I appears that he should be able to adjust status under section 245i of the INA, since he is the beneficiary of a petition filed before April 30, 2001. All this assuming that you are a United States citizen and that he is otherwise eligible to become a permanent resident (For example, if he has committed a crime that might or might not affect his eligibility for adjustment of status).
A tourist visa is a nonimmigrant visa that allows you to come to the US to visit and then return to your country. If you came on a tourist visa knowing that you were going to marry an American citizen and then apply for a green card that would be a violation of US immigration laws. However, if you came to the US to visit and later on your plans changed, then you might be able to argue that you did not violate any immigration laws since your original intent was to visit the US temporarily. It...
It's going to depend on your legal status in the US and actual charge you get. Generally, if an individual is convicted of drug trafficking offense, that person may be deported from the US. More facts (date of the plea agreement if there's one, etc) would be needed to determine the outcome of this particular case.
Generally, if you overstayed your visa and you're married, to get a green card in the US without having to leave the country, your husband would have to be a United States citizen or you would have to have a United States citizen son/daughter over 21 y/o who could petition for you.
When someone spends more than a year in the US with no legal status and then departs the country, that departure will trigger a 10 year bar. However, there's a waiver available, which, if approved, would allow him to come back.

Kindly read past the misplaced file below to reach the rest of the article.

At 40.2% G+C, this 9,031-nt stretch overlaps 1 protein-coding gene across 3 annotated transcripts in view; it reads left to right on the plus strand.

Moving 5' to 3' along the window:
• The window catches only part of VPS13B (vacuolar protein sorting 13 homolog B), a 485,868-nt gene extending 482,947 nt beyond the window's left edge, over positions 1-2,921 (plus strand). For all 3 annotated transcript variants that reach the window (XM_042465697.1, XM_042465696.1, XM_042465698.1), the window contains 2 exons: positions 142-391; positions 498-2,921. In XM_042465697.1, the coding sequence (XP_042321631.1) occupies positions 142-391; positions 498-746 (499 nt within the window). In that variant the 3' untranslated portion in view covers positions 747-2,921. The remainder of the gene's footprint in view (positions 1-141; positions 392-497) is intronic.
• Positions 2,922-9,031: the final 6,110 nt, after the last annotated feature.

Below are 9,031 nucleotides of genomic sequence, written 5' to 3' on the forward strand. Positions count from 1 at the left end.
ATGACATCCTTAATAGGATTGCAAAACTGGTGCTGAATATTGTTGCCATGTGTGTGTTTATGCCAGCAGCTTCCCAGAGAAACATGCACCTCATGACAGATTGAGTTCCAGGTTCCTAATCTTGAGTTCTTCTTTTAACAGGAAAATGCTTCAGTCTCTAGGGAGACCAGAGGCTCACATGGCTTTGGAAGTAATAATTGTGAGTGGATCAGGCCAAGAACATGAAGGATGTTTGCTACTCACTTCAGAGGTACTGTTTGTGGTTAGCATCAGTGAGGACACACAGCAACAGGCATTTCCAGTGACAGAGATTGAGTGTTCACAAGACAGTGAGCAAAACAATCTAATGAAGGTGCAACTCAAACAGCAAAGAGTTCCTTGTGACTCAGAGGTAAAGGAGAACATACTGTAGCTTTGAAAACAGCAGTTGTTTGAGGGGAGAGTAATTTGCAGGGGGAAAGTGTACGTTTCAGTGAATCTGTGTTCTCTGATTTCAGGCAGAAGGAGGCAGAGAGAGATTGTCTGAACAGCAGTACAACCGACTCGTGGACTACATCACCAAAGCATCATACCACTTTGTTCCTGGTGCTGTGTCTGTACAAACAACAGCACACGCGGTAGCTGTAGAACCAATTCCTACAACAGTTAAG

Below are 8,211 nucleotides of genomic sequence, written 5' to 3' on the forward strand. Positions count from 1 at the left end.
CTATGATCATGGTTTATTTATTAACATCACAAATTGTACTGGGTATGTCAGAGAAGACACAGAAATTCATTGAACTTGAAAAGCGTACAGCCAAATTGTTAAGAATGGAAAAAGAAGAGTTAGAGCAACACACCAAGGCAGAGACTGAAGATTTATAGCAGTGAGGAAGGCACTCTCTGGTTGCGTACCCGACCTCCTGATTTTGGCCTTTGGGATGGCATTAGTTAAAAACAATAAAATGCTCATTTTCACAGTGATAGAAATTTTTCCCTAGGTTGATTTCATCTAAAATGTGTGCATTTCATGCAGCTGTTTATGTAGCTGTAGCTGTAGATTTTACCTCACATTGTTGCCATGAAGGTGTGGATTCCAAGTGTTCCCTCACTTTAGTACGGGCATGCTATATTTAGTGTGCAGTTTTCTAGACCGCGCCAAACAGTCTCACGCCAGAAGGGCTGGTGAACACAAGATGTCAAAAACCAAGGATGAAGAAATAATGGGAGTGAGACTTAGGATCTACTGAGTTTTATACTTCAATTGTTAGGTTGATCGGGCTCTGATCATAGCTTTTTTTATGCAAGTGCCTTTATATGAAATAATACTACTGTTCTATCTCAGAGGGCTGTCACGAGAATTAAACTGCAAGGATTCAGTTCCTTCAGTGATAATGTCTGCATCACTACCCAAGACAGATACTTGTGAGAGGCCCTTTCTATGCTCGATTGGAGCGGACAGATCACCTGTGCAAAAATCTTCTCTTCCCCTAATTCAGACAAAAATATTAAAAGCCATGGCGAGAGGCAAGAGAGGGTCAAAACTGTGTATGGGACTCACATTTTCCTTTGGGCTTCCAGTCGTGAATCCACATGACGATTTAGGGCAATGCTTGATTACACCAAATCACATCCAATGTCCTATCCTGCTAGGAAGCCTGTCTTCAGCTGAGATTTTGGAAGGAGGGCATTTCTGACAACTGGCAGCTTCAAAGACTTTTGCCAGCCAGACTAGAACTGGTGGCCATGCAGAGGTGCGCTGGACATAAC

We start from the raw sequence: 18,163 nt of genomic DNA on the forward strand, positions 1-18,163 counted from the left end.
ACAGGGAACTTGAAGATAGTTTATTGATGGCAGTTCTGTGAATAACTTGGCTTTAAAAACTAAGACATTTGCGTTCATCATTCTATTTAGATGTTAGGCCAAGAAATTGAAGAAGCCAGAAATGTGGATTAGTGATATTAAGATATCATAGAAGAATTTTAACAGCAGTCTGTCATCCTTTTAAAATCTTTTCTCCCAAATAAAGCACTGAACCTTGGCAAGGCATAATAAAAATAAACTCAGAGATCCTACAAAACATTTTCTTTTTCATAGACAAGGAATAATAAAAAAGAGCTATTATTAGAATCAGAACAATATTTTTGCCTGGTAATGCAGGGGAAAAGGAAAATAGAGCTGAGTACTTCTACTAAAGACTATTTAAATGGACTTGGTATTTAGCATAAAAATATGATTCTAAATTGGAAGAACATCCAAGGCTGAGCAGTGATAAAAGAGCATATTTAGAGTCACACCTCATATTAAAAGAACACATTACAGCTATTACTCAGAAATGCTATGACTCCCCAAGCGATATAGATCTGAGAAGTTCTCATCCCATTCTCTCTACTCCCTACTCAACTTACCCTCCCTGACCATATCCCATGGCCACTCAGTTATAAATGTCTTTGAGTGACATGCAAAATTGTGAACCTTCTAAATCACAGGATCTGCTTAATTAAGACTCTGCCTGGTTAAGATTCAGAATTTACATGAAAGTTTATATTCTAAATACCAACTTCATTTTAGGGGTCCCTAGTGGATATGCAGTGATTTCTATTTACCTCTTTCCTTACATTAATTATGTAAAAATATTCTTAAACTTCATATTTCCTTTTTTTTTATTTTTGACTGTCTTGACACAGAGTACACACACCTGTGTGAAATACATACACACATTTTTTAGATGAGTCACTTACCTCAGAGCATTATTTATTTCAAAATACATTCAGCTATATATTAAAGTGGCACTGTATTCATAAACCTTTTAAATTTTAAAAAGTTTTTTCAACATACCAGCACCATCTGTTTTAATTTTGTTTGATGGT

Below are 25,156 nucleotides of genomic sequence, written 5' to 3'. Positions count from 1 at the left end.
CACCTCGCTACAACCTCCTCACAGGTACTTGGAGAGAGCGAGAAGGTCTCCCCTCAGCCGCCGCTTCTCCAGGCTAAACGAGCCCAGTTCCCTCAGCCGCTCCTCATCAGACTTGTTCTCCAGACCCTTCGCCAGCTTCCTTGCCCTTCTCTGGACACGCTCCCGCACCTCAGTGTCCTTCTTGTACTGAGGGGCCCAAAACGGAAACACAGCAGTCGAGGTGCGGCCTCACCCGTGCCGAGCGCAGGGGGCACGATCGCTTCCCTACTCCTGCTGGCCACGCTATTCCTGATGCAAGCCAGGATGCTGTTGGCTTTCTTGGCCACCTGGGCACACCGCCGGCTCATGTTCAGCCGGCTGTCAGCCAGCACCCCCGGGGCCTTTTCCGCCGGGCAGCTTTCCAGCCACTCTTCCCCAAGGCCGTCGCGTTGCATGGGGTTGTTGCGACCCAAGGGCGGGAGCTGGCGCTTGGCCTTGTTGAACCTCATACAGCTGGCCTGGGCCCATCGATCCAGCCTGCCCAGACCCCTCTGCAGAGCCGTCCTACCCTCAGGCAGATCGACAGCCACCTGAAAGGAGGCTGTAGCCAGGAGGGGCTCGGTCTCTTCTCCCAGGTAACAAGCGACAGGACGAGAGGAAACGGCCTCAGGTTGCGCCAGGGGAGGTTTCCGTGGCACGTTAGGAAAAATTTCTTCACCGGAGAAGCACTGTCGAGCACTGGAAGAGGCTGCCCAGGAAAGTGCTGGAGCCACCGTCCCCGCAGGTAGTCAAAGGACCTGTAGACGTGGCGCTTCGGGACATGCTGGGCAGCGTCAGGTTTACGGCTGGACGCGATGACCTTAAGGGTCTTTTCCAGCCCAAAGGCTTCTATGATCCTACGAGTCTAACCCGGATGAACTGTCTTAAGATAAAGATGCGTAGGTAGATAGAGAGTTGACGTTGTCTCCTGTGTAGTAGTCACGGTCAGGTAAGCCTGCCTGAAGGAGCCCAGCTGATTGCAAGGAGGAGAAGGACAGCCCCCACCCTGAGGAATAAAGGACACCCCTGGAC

If you're an American citizen, you can file a petition for him. Generally, when someone comes to the US with a visa, that person can adjust here in the US if petitioned by a USC spouse. If he meets other legal requirements, he might be able to become an LPR in the US.
Are you a US citizen? If so, based on the facts you described, he won't have to leave the US even though his visa expired. You're supposed to make enough money to support him based on the poverty guidelines. If you don't, you'll have to get a joint sponsor. As I always suggest, talk to an immigration lawyer.
If you came to the US legally and you're married to a US citizen, you should be able to apply to become a lawful permanent resident, assuming that you meet all legal requirements. If you left the country and came back illegally, some bars might apply. The same if you have a criminal history.
You should talk to an immigration attorney.